“Spring” by J. R. Solonche

Poems read aloud, beautifully

Alex M. Wang/Flickr
Alex M. Wang/Flickr

Amanda Holmes reads J. R. Solonche’s “Spring.” Have a suggestion for a poem by a (dead) writer? Email us: podcast@theamericanscholar.org. If we select your entry, you’ll win a copy of a poetry collection edited by David Lehman.

This episode was produced by Stephanie Bastek and features the song “Canvasback” by Chad Crouch.

by J. R. Solonche

I see a student is sitting at a table
on the grass in front of the library.
A notebook is opened before him.
A pen is poised in his hand. His head
is tilted up. His eyes are fixed on the air,
or on the sky beyond the air, or on
the blank place between the air
and the sky. I decide he’s about to
write a poem or at least the first line
of a poem. Why else would he be frozen
like that, unmoving, suspended like his pen,
lost in the blank place between the air
and the sky? I want to go over to him
and give him a hand. He looks like
he’s in pain. I want to grab his pen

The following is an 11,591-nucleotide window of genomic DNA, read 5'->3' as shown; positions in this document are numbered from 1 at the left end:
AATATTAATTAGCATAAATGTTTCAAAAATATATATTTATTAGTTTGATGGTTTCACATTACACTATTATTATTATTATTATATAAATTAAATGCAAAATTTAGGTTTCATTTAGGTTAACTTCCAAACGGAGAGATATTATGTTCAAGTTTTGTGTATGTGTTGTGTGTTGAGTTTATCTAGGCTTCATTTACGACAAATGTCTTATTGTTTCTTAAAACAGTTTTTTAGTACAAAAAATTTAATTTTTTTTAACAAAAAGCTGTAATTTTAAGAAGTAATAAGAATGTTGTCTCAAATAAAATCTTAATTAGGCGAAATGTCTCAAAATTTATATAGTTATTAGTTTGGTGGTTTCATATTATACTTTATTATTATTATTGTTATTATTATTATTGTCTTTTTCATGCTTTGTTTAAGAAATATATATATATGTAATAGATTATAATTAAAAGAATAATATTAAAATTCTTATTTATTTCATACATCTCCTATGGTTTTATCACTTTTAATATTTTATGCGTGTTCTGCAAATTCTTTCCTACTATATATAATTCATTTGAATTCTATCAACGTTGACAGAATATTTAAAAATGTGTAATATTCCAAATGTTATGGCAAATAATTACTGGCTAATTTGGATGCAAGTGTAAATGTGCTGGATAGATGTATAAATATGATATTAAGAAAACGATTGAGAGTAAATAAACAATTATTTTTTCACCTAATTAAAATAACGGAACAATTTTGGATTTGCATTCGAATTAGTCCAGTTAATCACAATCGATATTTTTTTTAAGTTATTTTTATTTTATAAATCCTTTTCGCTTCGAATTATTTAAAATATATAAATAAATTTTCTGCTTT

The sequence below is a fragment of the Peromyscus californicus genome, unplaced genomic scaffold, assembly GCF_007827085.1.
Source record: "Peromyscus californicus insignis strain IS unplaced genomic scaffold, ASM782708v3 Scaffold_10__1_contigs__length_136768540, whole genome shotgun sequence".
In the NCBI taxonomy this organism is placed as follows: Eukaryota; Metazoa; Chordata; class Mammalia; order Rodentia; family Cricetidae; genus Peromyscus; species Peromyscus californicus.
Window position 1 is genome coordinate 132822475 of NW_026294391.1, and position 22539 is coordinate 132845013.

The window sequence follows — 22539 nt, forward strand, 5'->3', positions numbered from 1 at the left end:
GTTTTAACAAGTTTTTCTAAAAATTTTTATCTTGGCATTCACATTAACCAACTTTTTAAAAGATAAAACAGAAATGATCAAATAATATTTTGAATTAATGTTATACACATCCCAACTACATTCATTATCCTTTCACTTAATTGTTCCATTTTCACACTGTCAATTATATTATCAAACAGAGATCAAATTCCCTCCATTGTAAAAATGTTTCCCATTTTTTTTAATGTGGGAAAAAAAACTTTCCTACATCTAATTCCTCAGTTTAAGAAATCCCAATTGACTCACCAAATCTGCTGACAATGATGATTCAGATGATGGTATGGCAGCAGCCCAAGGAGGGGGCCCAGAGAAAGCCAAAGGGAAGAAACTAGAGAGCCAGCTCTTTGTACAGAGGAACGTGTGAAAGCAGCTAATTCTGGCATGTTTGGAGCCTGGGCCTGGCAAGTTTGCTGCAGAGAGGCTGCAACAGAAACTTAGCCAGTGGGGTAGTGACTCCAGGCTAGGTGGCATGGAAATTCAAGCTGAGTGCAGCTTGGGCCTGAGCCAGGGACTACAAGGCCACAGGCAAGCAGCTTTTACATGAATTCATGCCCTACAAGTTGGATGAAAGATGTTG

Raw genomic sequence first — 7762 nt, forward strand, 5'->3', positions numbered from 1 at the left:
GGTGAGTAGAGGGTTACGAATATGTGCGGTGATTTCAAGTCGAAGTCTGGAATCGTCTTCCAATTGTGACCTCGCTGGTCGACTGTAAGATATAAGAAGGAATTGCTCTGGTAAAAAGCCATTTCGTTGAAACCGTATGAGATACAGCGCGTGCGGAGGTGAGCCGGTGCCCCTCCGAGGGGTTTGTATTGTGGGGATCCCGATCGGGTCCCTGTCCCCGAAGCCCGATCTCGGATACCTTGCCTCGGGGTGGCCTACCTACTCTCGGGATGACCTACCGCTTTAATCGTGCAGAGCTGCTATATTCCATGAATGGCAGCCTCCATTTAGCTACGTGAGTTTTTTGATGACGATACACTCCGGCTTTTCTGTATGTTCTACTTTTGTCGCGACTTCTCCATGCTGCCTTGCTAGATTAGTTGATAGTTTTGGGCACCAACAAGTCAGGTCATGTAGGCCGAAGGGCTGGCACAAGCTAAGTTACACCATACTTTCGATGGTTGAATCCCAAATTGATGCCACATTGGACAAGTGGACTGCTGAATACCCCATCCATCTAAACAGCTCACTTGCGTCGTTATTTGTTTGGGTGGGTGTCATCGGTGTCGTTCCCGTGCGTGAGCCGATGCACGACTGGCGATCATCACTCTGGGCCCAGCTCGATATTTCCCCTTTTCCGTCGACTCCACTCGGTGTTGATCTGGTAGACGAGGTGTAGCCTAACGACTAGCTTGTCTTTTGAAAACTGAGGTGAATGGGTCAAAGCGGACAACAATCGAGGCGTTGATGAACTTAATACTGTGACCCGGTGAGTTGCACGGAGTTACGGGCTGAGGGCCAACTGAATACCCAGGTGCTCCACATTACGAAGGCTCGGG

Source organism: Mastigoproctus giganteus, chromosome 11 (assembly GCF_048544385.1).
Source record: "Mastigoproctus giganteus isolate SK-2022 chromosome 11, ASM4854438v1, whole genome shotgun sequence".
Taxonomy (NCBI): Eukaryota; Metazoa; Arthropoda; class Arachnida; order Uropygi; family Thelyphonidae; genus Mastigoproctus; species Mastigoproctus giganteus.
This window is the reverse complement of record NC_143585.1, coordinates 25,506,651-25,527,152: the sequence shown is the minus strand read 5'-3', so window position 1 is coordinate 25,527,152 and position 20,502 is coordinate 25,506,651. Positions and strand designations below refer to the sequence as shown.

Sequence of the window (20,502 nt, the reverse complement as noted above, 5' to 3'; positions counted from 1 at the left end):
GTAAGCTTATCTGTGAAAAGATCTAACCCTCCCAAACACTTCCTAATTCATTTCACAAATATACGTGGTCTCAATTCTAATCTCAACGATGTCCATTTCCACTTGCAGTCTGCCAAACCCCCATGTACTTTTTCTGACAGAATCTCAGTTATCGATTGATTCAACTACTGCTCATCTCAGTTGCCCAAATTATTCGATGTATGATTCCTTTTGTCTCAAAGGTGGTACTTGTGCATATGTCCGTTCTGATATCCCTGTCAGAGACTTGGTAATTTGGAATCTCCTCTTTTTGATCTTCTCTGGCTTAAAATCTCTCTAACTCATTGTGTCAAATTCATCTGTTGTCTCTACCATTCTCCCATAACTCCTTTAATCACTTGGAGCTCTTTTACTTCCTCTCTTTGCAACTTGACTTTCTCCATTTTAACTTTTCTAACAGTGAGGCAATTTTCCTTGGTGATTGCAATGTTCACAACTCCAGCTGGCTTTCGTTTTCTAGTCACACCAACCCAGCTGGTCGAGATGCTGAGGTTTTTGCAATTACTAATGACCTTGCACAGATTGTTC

and help him get the poem out. Across
campus, along the wall of Harriman Hall,
the daffodils are spearing themselves
out of the earth and through the mulch
of dead leaves. They, too, look like
they’re in pain. They look like a dozen
green pens. I want to reach down
and give them a hand. I want to pull
them up the rest of the way. I want
to yell back to the student whose
poem I helped pull out, “Hey, come
help. There are a dozen poems here.
Enough for both of us!”

Reprinted from Leda with permission of the poet

Permission required for reprinting, reproducing, or other uses.

Amanda Holmes, the author of the novel I Know Where I Am When I’m Falling, is a columnist and poetry editor for the Washington Independent Review of Books.


Please enter a valid email address
That address is already in use
The security code entered was incorrect
Thanks for signing up